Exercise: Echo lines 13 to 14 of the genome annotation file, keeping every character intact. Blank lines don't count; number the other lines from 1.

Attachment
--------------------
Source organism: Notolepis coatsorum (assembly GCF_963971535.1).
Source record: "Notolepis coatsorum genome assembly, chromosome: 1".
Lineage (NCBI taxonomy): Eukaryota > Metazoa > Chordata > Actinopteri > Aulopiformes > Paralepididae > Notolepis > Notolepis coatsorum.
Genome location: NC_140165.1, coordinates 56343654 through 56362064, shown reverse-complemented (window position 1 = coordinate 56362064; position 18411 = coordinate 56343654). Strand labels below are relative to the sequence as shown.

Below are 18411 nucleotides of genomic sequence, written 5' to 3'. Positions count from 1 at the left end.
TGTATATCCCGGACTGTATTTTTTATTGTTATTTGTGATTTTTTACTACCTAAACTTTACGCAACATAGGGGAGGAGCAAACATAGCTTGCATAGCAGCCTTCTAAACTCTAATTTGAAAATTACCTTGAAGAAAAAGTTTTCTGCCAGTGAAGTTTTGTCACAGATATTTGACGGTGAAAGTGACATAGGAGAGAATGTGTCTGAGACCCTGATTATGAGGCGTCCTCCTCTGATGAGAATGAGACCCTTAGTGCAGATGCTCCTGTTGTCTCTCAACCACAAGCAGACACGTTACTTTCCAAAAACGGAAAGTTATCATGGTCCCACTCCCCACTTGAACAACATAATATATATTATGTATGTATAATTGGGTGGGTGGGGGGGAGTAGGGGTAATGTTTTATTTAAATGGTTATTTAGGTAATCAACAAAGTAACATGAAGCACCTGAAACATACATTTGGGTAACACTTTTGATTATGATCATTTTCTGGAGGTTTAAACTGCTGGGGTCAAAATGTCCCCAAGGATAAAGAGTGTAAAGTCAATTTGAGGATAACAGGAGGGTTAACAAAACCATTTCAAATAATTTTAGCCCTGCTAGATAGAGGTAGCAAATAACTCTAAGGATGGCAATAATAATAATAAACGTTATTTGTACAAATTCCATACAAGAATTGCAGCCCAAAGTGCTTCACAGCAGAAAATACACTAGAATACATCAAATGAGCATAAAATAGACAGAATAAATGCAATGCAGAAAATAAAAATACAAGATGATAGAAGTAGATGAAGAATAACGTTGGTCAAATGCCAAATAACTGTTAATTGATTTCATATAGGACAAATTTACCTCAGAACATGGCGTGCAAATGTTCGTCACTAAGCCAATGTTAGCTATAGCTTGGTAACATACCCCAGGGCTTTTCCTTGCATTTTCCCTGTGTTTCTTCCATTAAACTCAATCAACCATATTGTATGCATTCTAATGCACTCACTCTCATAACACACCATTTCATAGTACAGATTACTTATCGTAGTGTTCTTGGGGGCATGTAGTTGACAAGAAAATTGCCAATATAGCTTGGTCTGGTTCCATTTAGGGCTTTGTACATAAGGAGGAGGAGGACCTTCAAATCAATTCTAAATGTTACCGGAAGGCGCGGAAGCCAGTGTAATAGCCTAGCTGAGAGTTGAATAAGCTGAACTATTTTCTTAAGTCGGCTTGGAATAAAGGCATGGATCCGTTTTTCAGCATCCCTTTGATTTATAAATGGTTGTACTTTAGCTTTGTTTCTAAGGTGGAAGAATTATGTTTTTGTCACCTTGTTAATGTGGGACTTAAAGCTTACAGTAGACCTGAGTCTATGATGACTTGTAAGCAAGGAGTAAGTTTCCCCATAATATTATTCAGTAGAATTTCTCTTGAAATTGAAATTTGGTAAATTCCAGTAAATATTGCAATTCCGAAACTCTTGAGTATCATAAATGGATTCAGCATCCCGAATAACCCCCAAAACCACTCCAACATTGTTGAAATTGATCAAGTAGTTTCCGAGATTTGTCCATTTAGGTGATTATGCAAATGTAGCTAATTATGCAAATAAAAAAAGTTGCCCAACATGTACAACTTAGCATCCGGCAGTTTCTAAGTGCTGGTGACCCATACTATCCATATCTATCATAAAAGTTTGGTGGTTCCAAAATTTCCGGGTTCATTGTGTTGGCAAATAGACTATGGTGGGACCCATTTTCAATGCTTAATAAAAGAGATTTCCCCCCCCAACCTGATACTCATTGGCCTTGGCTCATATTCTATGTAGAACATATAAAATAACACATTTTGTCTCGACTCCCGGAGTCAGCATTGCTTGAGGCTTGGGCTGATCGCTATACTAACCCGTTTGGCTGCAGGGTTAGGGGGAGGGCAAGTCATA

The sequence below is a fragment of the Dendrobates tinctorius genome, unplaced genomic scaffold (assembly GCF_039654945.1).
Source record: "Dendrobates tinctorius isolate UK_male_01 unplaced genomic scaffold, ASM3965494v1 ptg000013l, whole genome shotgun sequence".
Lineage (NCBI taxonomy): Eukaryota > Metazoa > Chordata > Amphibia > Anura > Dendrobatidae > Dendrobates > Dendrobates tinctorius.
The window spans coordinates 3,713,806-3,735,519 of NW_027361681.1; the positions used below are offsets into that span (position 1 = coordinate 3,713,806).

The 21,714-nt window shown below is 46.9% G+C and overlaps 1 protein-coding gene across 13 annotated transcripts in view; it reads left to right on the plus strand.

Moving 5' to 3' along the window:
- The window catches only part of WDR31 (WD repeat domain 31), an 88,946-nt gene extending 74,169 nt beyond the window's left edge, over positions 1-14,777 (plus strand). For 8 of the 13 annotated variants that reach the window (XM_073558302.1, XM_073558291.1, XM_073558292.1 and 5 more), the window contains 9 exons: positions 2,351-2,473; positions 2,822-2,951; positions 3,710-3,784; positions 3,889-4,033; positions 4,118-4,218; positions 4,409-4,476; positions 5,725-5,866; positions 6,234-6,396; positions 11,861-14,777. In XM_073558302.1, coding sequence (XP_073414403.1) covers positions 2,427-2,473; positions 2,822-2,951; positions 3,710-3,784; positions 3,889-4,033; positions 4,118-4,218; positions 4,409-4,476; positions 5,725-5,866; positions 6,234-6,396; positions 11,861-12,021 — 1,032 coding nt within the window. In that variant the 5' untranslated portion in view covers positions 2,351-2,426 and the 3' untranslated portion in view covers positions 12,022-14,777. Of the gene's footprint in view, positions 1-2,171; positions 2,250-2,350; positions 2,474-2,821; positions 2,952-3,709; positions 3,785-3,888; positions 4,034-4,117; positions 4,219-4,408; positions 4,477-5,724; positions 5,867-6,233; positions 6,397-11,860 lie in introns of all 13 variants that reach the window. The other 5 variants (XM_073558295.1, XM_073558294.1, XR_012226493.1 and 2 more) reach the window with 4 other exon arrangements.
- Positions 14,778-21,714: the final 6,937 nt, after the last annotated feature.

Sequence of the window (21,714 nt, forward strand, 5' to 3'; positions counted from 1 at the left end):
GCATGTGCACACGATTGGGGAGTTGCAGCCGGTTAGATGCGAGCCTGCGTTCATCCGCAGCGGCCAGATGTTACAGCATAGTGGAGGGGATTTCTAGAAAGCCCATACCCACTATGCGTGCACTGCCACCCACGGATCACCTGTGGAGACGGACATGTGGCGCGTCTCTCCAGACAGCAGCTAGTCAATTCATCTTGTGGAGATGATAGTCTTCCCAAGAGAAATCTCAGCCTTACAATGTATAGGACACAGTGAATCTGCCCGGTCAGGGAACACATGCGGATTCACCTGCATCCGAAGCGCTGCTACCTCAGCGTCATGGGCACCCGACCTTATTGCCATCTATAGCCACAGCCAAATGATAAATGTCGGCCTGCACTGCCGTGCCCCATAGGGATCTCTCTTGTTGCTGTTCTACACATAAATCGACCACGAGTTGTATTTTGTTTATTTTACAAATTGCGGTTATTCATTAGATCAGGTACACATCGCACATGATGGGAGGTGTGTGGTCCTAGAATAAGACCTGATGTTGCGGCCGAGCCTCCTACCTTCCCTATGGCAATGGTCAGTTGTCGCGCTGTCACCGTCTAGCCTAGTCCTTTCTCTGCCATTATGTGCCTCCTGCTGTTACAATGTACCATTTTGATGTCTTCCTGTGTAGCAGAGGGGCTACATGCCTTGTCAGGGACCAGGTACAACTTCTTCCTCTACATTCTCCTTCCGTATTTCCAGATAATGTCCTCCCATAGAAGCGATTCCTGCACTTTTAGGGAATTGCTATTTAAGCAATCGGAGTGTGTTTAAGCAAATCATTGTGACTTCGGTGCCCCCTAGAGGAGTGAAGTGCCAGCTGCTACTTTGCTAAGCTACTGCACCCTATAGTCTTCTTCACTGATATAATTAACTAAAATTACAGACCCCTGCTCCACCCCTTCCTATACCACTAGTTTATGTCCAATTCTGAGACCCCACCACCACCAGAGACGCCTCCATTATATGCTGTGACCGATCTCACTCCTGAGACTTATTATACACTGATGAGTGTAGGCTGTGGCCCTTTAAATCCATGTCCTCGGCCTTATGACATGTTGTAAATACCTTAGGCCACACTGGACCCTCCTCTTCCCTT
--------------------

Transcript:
- The window catches only part of WDR31 (WD repeat domain 31), an 88,946-nt gene extending 74,169 nt beyond the window's left edge, over positions 1-14,777 (plus strand). For 8 of the 13 annotated variants that reach the window (XM_073558302.1, XM_073558291.1, XM_073558292.1 and 5 more), the window contains 9 exons: positions 2,351-2,473; positions 2,822-2,951; positions 3,710-3,784; positions 3,889-4,033; positions 4,118-4,218; positions 4,409-4,476; positions 5,725-5,866; positions 6,234-6,396; positions 11,861-14,777. In XM_073558302.1, coding sequence (XP_073414403.1) covers positions 2,427-2,473; positions 2,822-2,951; positions 3,710-3,784; positions 3,889-4,033; positions 4,118-4,218; positions 4,409-4,476; positions 5,725-5,866; positions 6,234-6,396; positions 11,861-12,021 — 1,032 coding nt within the window. In that variant the 5' untranslated portion in view covers positions 2,351-2,426 and the 3' untranslated portion in view covers positions 12,022-14,777. Of the gene's footprint in view, positions 1-2,171; positions 2,250-2,350; positions 2,474-2,821; positions 2,952-3,709; positions 3,785-3,888; positions 4,034-4,117; positions 4,219-4,408; positions 4,477-5,724; positions 5,867-6,233; positions 6,397-11,860 lie in introns of all 13 variants that reach the window. The other 5 variants (XM_073558295.1, XM_073558294.1, XR_012226493.1 and 2 more) reach the window with 4 other exon arrangements.
- Positions 14,778-21,714: the final 6,937 nt, after the last annotated feature.